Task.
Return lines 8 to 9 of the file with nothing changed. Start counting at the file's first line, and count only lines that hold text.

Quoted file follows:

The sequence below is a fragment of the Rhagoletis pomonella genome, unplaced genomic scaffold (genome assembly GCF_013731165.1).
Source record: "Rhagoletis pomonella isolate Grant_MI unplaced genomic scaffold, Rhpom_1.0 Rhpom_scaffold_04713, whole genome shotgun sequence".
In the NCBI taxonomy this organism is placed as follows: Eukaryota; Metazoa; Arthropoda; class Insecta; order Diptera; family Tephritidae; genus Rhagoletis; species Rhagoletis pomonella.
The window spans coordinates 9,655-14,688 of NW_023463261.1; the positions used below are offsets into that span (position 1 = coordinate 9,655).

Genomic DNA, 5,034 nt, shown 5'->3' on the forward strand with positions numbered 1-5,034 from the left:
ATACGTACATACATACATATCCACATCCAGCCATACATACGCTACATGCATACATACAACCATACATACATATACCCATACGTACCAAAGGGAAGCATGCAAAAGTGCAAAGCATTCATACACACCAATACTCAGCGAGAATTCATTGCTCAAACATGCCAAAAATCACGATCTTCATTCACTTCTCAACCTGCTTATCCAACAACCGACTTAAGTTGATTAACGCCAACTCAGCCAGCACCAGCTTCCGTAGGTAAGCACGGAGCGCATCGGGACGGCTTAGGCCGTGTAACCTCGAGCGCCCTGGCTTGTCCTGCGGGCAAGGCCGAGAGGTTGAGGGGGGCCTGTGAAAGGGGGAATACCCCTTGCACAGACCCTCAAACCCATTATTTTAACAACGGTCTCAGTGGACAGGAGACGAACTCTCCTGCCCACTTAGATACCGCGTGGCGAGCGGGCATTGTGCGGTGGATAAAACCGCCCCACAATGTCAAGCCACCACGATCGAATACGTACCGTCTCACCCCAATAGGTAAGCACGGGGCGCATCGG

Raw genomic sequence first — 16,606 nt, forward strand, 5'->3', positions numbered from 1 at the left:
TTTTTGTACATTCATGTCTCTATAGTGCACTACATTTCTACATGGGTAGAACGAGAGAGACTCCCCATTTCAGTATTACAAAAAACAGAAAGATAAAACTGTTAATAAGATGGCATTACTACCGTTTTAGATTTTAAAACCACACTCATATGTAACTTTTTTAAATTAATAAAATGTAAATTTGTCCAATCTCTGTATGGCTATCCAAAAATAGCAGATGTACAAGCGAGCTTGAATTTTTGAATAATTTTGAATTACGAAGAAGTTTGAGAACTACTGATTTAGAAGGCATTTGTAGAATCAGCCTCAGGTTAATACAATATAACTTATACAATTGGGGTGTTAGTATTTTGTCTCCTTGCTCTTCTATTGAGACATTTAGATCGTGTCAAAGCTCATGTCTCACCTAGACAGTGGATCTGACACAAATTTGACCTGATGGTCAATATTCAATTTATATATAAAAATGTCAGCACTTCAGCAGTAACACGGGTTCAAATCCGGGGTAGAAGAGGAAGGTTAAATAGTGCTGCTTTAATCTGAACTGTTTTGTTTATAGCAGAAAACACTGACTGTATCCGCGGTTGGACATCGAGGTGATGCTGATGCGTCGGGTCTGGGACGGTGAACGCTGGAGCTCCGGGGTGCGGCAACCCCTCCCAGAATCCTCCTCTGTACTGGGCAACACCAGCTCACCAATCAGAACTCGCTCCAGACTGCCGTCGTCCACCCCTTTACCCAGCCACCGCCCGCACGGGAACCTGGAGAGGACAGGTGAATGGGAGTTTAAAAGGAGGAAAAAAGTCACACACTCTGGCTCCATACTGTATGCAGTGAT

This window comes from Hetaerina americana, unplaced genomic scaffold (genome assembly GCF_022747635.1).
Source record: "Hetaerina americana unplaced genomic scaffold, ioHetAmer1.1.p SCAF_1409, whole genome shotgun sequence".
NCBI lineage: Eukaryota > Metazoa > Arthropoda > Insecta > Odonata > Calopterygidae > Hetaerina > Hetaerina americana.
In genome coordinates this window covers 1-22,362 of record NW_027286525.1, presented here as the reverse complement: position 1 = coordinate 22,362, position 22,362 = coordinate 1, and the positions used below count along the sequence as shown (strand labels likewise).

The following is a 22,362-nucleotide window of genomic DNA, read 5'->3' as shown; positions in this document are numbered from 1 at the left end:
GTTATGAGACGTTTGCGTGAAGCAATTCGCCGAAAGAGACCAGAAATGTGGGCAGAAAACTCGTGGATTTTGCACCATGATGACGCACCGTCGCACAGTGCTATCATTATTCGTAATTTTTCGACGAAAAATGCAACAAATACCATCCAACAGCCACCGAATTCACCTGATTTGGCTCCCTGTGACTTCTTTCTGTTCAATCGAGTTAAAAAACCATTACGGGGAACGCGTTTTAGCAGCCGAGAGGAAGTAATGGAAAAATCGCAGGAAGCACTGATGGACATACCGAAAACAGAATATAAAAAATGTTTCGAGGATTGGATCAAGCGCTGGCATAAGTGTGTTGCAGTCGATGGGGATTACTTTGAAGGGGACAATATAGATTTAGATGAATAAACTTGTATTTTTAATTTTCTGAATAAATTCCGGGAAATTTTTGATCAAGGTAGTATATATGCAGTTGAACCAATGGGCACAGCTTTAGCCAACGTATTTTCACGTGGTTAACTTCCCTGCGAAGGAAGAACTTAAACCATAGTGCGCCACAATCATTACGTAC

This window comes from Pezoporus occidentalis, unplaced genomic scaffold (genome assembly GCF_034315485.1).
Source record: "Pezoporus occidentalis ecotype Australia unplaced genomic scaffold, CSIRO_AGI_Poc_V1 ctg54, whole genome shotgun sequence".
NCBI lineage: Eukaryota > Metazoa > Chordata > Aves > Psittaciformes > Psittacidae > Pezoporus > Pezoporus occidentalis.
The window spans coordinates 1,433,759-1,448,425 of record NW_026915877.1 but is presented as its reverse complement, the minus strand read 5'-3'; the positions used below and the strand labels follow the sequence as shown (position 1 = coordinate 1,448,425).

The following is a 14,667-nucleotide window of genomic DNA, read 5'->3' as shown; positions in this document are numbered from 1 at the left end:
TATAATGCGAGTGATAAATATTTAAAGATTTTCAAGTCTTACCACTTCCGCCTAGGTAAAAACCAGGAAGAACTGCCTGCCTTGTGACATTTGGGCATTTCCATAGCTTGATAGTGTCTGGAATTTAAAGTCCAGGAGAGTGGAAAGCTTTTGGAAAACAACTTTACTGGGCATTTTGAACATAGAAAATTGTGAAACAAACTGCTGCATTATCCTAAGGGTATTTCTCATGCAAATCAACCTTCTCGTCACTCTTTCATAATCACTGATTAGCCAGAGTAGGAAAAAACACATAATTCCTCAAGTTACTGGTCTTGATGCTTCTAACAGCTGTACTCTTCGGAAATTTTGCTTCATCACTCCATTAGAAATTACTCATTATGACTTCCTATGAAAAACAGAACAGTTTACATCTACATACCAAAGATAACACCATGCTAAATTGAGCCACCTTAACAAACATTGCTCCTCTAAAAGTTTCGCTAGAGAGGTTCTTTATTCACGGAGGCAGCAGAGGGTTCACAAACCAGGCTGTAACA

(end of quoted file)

TTTTTGTACATTCATGTCTCTATAGTGCACTACATTTCTACATGGGTAGAACGAGAGAGACTCCCCATTTCAGTATTACAAAAAACAGAAAGATAAAACTGTTAATAAGATGGCATTACTACCGTTTTAGATTTTAAAACCACACTCATATGTAACTTTTTTAAATTAATAAAATGTAAATTTGTCCAATCTCTGTATGGCTATCCAAAAATAGCAGATGTACAAGCGAGCTTGAATTTTTGAATAATTTTGAATTACGAAGAAGTTTGAGAACTACTGATTTAGAAGGCATTTGTAGAATCAGCCTCAGGTTAATACAATATAACTTATACAATTGGGGTGTTAGTATTTTGTCTCCTTGCTCTTCTATTGAGACATTTAGATCGTGTCAAAGCTCATGTCTCACCTAGACAGTGGATCTGACACAAATTTGACCTGATGGTCAATATTCAATTTATATATAAAAATGTCAGCACTTCAGCAGTAACACGGGTTCAAATCCGGGGTAGAAGAGGAAGGTTAAATAGTGCTGCTTTAATCTGAACTGTTTTGTTTATAGCAGAAAACACTGACTGTATCCGCGGTTGGACATCGAGGTGATGCTGATGCGTCGGGTCTGGGACGGTGAACGCTGGAGCTCCGGGGTGCGGCAACCCCTCCCAGAATCCTCCTCTGTACTGGGCAACACCAGCTCACCAATCAGAACTCGCTCCAGACTGCCGTCGTCCACCCCTTTACCCAGCCACCGCCCGCACGGGAACCTGGAGAGGACAGGTGAATGGGAGTTTAAAAGGAGGAAAAAAGTCACACACTCTGGCTCCATACTGTATGCAGTGAT

This window comes from Hetaerina americana, unplaced genomic scaffold (genome assembly GCF_022747635.1).